With DAC / Network Player Merging + Nadac PL8 connect to the Tidal music service and find Beethoven’s fifth symphony performed by the orchestra conducted by T. Currentzis. It sounds best when Analog Mode is off. In this case, the scene is clearer and more detailed, the detail is higher, the voices of the instruments are made more natural and rich, and their consistency and coherence are at a higher level. This expressive interpretation of the famous piece is impressive and enjoyable to listen to.

When you select Mode 1, the energy increases, but the integrity of the feed decreases, and the detail deteriorates. Mode 2 makes the sound a little warmer, the bass is more significant, but, again, with the accompanying decrease in the organization of the complex picture. The same effect is observed with other large-scale works of classical music.

But with the album Clap Hands, Here Comes Charlie! Ella Fitzgerald’s “analog” Mode 1 gives the most advantageous result. The image of the singer becomes very reliable and detailed, everything is heard – before the movement of the lips, in her voice the characteristic fluidity and unique timbre are better manifested. The instruments seem to recede into the depths of the stage. We seem to be listening to a vinyl record. Well, in Mode 2 the vocals are a little harsh.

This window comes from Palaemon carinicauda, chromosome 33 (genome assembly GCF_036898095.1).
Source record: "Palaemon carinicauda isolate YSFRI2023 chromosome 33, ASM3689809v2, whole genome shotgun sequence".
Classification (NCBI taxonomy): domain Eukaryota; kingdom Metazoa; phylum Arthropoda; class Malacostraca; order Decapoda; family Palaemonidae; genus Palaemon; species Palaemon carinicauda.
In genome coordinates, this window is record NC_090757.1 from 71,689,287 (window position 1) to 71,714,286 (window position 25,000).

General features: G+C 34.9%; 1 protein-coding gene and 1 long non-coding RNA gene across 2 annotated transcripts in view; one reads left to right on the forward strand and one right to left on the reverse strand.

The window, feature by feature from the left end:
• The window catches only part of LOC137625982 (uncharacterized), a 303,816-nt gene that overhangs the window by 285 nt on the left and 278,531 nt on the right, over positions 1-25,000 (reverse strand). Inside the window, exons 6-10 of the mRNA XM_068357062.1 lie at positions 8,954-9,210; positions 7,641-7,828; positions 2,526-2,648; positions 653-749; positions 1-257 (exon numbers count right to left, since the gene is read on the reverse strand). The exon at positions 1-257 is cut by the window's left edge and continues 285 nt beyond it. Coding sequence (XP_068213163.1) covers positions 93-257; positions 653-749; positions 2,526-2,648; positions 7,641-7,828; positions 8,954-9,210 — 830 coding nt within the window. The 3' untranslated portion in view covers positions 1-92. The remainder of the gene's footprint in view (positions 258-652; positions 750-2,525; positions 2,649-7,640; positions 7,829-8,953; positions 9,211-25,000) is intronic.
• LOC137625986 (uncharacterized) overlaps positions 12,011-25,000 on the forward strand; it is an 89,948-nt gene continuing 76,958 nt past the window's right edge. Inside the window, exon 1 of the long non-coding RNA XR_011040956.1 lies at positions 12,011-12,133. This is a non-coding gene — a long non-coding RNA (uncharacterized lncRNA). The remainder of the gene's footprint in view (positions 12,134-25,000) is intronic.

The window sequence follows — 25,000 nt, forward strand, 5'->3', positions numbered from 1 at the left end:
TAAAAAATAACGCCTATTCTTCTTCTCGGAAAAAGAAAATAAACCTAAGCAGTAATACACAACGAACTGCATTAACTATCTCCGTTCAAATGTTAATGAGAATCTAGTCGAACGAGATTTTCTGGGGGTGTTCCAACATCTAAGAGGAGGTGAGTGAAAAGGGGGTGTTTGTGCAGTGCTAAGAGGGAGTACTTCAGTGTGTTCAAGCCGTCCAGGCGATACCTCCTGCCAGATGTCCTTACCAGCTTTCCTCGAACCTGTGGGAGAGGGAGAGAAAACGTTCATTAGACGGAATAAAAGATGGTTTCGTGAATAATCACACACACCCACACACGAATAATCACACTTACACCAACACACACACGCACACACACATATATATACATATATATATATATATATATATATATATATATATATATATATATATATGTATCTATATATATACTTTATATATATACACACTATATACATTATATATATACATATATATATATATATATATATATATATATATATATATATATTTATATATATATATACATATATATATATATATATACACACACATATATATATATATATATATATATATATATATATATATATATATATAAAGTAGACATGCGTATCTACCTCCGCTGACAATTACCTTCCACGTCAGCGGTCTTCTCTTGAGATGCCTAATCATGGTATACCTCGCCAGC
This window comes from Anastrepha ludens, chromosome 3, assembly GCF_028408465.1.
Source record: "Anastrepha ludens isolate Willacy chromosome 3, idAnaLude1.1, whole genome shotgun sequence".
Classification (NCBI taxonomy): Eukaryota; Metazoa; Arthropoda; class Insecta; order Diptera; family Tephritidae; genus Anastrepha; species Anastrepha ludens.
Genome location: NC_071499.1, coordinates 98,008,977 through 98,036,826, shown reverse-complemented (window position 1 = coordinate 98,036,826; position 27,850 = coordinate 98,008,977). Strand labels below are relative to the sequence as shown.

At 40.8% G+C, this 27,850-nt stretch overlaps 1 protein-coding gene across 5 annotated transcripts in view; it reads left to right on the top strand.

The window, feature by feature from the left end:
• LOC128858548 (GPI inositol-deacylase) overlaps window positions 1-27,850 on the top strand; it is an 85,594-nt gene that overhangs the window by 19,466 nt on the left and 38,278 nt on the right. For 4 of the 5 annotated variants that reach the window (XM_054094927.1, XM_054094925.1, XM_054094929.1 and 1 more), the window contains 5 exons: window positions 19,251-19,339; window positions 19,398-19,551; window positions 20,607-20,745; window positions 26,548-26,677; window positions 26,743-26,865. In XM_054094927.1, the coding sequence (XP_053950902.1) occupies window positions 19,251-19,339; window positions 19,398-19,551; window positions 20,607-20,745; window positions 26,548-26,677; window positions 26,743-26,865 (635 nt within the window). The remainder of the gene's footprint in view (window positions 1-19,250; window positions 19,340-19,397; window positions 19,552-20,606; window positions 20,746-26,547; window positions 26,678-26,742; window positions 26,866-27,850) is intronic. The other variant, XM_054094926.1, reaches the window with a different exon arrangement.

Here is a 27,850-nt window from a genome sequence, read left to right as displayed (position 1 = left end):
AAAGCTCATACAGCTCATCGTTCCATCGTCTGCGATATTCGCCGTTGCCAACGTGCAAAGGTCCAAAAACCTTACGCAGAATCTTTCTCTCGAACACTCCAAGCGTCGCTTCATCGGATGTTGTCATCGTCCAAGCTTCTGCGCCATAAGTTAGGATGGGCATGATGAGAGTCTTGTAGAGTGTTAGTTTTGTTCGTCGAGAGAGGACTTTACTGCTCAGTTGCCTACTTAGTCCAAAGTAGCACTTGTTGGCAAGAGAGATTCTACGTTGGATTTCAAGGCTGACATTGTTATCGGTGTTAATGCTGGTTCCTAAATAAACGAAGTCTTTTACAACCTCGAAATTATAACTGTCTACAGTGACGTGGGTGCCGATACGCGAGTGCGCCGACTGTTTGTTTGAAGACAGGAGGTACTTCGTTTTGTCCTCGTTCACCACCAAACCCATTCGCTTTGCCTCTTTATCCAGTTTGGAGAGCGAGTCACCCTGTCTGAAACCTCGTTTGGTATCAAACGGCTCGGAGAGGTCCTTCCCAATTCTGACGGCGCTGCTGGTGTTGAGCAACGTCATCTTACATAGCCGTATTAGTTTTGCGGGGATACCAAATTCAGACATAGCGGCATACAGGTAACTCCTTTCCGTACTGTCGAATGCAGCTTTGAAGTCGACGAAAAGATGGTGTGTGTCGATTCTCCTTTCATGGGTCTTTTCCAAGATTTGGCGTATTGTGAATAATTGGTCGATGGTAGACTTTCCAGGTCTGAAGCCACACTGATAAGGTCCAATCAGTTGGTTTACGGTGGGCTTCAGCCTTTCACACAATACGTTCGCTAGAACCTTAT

If you want to hear all the intricacies of melodic lines and rhythmic patterns in the compositions of the Muse group, for example, Uprising , then, as with the classics, you should use the Analog Off mode. But if you choose Mode 2, then the music will become a solid wall, filling all the space around – and its indomitable drive will simply overwhelm you.

Thus, it is worth trying all three Analog Mode options when listening – depending on the genre and mood, any of them may be useful.

Denon PMA-A110
The amplifier has five digital inputs: a USB port (type B) for connecting a PC (accepts PCM streams up to 32 bit / 384 kHz and DSD up to 11.2 MHz), three optical and one coaxial (PCM up to 24 bit / 192 kHz).

Connections